Trees, People and Art

24th April 2012

Big Brother is watching your trees

    I was recently travelling overseas and found myself reading George Orwell’s classic 1984 (having read all I’d brought with me in the first week, it was the only English language book available!). What struck me throughout the novel (other than how many of the terms have become contemporary since publication) was how utterly grim and ruined the urban landscape was and how this added to the atmosphere of hopelessness. Yet I was struck by this particular passage, that relates […]
26th January 2012
Nature an enchanted labyrinth

Nature as an Enchanted Labyrinth

Edwin Way Teale was a natural history writer who wrote and edited over 30 books, winning both the Pulitzer Prize and the John Burroughs Medal for distinguished natural history writing. He is less well known than many other writers of the time, but was a mentor to today’s modern nature writers. Here he describes how an interest in nature interconnects with so many similar yet distinct areas of study. This struck a particular cord with me, as the practice of arboricultural […]
8th January 2012

Nature’s endless employment of beauty to achieve its utilitarian ends

  New research is looking at the impact of birdsong on our sense of wellbeing. The study will examine the psychological impact of being exposed to birdsong, including whether it helps us relax, can assist our ability to complete tasks and even think creatively. This research interests me as my own study has shown that urban trees may result in higher levels of mental wellbeing, yet how this happens is unclear, could it be that birdsong, closely associated with trees, […]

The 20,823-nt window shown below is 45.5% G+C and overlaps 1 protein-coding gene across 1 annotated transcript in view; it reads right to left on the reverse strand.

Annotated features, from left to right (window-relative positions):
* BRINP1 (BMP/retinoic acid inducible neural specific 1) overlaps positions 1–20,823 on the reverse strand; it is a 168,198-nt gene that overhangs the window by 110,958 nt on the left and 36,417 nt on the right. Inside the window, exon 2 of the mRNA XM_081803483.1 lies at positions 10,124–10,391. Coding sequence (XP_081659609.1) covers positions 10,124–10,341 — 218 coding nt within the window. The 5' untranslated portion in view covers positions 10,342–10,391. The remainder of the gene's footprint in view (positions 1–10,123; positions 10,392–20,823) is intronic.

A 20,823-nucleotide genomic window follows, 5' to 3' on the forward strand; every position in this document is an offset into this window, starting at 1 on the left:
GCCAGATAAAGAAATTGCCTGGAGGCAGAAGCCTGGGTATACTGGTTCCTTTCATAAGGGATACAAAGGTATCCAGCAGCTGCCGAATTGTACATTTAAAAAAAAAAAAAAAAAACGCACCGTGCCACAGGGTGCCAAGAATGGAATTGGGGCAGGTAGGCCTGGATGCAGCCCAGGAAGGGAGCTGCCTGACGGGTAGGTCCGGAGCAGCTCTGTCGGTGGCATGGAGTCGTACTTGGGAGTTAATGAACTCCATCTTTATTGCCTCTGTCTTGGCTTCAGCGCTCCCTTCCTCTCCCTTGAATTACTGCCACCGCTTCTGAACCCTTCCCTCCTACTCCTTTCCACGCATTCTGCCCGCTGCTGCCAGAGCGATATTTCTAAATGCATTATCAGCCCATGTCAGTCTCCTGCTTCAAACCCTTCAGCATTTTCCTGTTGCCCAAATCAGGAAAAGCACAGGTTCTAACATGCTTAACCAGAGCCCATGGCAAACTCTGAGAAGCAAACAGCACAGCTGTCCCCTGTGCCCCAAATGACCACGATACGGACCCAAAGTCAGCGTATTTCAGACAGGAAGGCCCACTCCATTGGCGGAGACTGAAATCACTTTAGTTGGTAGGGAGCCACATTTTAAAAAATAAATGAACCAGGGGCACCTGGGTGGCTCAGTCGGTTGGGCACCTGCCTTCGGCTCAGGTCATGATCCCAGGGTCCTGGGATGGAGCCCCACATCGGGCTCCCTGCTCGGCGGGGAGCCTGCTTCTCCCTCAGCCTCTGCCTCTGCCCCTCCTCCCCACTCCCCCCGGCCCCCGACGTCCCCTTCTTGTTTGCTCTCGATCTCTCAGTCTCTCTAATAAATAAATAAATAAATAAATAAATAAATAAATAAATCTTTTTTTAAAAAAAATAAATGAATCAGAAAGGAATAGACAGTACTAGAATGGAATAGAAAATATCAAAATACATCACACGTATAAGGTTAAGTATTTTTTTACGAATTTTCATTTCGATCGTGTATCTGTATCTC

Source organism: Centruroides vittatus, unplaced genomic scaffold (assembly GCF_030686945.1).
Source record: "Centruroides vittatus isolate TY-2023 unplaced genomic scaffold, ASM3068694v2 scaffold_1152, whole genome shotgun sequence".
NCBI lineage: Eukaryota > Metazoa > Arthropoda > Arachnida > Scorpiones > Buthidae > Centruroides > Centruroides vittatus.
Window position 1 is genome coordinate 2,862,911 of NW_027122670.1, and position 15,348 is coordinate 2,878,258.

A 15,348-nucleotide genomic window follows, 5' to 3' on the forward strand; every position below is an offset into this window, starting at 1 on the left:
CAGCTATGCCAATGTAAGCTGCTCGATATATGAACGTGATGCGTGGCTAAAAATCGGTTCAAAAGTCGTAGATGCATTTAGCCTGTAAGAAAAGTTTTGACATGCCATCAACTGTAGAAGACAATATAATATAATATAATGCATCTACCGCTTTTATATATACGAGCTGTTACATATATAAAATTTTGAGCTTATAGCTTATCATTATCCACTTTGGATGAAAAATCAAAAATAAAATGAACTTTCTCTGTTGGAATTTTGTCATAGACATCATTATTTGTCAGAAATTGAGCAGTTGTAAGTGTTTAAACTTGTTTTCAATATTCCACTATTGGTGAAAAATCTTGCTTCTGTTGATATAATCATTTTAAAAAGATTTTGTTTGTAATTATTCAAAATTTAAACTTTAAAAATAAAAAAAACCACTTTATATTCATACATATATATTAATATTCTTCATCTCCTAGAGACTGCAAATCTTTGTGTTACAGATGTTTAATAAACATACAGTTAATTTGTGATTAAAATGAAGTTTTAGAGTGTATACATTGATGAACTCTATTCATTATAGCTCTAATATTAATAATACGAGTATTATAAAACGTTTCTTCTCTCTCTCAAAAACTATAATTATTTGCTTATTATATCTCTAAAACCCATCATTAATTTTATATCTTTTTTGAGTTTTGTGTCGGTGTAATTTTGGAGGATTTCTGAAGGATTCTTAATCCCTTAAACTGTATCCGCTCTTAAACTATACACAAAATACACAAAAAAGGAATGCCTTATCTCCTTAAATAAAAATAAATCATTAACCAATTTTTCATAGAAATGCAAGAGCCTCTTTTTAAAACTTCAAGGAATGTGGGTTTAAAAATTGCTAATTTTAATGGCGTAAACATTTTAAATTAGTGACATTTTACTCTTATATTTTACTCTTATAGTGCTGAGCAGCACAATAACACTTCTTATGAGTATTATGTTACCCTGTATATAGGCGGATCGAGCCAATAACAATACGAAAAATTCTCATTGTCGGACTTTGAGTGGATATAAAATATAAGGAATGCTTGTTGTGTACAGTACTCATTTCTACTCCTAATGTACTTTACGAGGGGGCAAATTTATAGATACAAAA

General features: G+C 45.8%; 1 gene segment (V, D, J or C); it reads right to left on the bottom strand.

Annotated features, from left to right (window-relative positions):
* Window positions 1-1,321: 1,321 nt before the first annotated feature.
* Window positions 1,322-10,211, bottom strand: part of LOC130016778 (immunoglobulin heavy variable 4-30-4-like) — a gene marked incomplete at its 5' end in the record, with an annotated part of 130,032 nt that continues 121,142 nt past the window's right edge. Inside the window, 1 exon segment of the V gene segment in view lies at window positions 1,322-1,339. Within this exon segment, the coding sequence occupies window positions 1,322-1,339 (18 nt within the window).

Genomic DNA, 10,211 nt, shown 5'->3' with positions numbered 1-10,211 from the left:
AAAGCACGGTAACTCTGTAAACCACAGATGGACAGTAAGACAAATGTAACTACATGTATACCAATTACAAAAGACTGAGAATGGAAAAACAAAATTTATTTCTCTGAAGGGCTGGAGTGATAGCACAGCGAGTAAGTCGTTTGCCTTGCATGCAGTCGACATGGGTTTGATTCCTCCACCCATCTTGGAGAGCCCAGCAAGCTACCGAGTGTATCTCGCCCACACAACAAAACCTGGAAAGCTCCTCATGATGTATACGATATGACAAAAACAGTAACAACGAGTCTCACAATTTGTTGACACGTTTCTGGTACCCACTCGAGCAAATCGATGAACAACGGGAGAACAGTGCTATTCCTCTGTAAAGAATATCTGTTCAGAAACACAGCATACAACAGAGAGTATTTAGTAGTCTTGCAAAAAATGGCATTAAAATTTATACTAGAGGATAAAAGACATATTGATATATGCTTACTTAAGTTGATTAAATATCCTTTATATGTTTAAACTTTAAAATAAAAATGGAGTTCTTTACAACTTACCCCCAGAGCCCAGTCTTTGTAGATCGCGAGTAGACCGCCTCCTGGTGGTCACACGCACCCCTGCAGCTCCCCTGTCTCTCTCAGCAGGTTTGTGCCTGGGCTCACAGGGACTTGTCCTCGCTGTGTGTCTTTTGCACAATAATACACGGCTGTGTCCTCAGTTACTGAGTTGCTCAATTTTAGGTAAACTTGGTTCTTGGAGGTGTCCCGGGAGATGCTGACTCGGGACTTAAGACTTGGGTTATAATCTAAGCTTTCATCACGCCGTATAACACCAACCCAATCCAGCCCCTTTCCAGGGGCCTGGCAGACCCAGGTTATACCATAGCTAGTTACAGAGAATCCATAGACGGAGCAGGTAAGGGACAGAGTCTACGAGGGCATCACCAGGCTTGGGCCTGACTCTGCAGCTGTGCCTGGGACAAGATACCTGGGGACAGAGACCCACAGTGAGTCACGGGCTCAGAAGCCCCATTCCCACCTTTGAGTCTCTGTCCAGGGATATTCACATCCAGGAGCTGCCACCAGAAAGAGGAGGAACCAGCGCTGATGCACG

15th December 2011

Krishna on the inspiring life of trees

Trees form a key aspect to several Asian religions. The banyan tree is best known as sacred to Buddhists as after the Buddha attained enlightenment sitting under one. However trees are also important for Hindus and they feature prominently in the Bhagavad Gita, where Krishna uses tree to explain the meaning of life. “Have a look at these great blessed trees, who live only for the welfare of others, themselves facing the severity of stormy winds, heavy showers, heat and […]
7th December 2011

Howard Nemerov, Learning by Doing:

I’m sure anyone whose been involved in practical tree surgery will agree, this poem brilliantly captures the process and impacts of ‘section felling’ a mature tree. In the past I have taken my fare share of trees down by section felling (the photo is probably one of my last big ‘uns); its a task that can require considerable skill and nerve and one that as a young tree surgeon I would take pride in, focusing on the technical side of the job at hand without too much […]
25th November 2011

Woodman, Spare that Tree

Felling trees near where people live is always an emotive issue. As chartered arboricultural consultants we have to factor this into our decision making when managing urban trees. This poem was first printed over 100 years ago, yet considering its age I was amazed at how contemporary the issues raised are (Sheffield Street Tree Felling?!). The language may have aged a little, but this could have been sent by a disgruntled local to the tree officer in the Oxford city […]